When multiple scientists come up with similar solutions simultaneously, it may be time to take notice. In this week’s issue of Science, a letter to the editor, titled “Battling the Paper Glut,” proposed a solution to finding competent reviewers:
Journals should demand that for every paper submitted, an author provide three reviews of other manuscripts
If it sounds familiar, it is. The “golden rule” to peer-review was reviewed just last week in the Scholarly Kitchen in a fully formulated proposal to privatize the peer review system (see: “Privatizing Peer Review — The PubCred Proposal“)
In my review, I wrote that the PubCred bank solution was based on a tentative premise (that editors are experiencing a more difficult time finding competent reviewers), which is based on an even more tentative premise (that competent reviewers are overloaded with requests and others are unwilling to pull their fair share of the reviewing load).
It was time to hit the books and find out if these assumptions had any basis. Luckily there are a few peer-review experts out there and a number of exceptional studies:
- In a 2007 survey of three thousand academics conducted by Mark Ware for the Publishing Research Consortium, Ware reports that the most active reviewers were indeed overloaded. While 90% of responding authors claimed they were active reviewers — reviewing an average of eight manuscripts per year for three to four journals per year, and occasionally for an additional four journals — some reviewers clearly took on much more of the load. The most active reviewers claimed they reviewed 14 manuscripts per year on average, and 20% of requests were declined. Older and more senior academics claimed to review more papers than their younger colleagues.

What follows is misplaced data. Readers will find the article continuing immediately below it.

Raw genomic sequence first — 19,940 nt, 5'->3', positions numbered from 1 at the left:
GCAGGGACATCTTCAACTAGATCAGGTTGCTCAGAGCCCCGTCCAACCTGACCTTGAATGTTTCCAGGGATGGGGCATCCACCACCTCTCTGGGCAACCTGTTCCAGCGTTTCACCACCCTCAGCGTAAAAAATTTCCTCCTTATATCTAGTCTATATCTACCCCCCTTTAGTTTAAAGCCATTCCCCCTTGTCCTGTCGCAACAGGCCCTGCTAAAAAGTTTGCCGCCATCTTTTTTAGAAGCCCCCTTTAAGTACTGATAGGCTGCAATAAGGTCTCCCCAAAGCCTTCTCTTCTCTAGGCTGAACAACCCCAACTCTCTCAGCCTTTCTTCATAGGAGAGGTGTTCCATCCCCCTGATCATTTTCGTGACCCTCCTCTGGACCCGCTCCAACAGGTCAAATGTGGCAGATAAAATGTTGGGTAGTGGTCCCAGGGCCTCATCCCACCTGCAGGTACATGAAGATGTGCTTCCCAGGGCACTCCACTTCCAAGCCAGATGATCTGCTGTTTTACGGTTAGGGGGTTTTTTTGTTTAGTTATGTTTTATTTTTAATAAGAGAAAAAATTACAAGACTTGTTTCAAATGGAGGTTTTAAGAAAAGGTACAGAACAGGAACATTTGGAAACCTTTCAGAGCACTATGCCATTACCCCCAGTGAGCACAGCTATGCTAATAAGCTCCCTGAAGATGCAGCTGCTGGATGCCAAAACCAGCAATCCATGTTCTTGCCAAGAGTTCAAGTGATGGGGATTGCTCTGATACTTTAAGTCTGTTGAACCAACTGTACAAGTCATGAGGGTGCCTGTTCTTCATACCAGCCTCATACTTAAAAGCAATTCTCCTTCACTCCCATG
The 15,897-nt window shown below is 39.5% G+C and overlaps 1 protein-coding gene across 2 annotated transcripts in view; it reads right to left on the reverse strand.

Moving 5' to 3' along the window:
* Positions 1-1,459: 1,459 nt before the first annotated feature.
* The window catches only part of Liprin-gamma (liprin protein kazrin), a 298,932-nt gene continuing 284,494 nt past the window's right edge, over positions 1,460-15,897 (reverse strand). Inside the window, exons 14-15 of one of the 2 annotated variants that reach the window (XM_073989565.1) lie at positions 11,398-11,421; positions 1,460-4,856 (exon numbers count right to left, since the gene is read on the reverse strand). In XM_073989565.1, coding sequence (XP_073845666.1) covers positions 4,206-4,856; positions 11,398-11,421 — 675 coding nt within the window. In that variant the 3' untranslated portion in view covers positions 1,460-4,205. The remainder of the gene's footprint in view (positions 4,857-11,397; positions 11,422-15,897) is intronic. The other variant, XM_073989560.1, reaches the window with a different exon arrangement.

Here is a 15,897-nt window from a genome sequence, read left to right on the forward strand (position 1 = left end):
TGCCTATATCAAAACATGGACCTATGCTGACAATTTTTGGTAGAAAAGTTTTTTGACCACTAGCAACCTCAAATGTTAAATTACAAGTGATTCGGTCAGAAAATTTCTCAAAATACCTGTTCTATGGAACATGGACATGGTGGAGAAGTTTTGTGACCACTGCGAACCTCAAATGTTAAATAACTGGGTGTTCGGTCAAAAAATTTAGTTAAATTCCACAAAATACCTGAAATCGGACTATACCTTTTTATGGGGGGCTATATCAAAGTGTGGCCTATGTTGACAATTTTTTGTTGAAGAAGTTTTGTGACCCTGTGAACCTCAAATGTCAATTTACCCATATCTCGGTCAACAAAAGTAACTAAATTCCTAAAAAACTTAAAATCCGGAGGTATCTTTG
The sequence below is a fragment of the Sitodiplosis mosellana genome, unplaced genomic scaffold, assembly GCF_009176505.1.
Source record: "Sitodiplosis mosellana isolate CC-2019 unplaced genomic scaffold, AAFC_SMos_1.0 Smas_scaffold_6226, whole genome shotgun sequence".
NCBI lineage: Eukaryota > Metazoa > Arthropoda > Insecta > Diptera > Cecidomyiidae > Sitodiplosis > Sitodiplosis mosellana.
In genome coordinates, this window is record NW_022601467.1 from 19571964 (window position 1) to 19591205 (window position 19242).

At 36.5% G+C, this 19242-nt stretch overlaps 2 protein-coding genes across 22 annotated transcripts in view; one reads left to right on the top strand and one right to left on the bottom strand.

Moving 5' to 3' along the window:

- The 2009 Peer Review Survey of more than 4,000 authors conducted by Sense About Science reports that reviewers, on average, refuse to review only two manuscripts per year, with 39% accepting all requests and only 7% rejecting more than more than five requests. While there is clearly a group of reviewers rejecting many requests, the number of “overloaded” reviewers appear to be quite small. These statistics do not seem to suggest a “crisis” in peer review.
- Lastly, in a focused study of five biomedical journals (BMJ plus four specialist journals) on the reasons reviewers decline peer review requests, Leanne Tite and Sara Schroter reported that workload was the most frequent response to deny a request. Respondents were mixed on whether small financial incentives would encourage the acceptance rate, speed up the process, or result in a higher-quality review.
To boost participation and improve the timeliness of review, all three studies point to similar conclusions:
- Provide reviewers with free access to journal content
- Acknowledge reviewers periodically in the journal
- Provide reviewers with feedback on the outcome of the review decision
- Give reviewers feedback on the quality of their review
- Reward the best reviewers with appointments to the editorial board
Other incentives to reward reviewers also include waiving page or publication charges to reviewers or providing other in-kind forms of gratitude, such as a swell reception at a conference.
Reviewers generally felt uneasy with direct financial compensation for their time, especially if it requires authors paying the tab. Most academics view reviewing as part of their academic duties and not a form of moonlighting. Tapping into the academic reward system seems key to improving participation. As Tite and Schroter conclude in their study:
Reviewing should be formally recognised by academic institutions, and journals should formally, and perhaps publicly, acknowledge the contribution of their reviewers.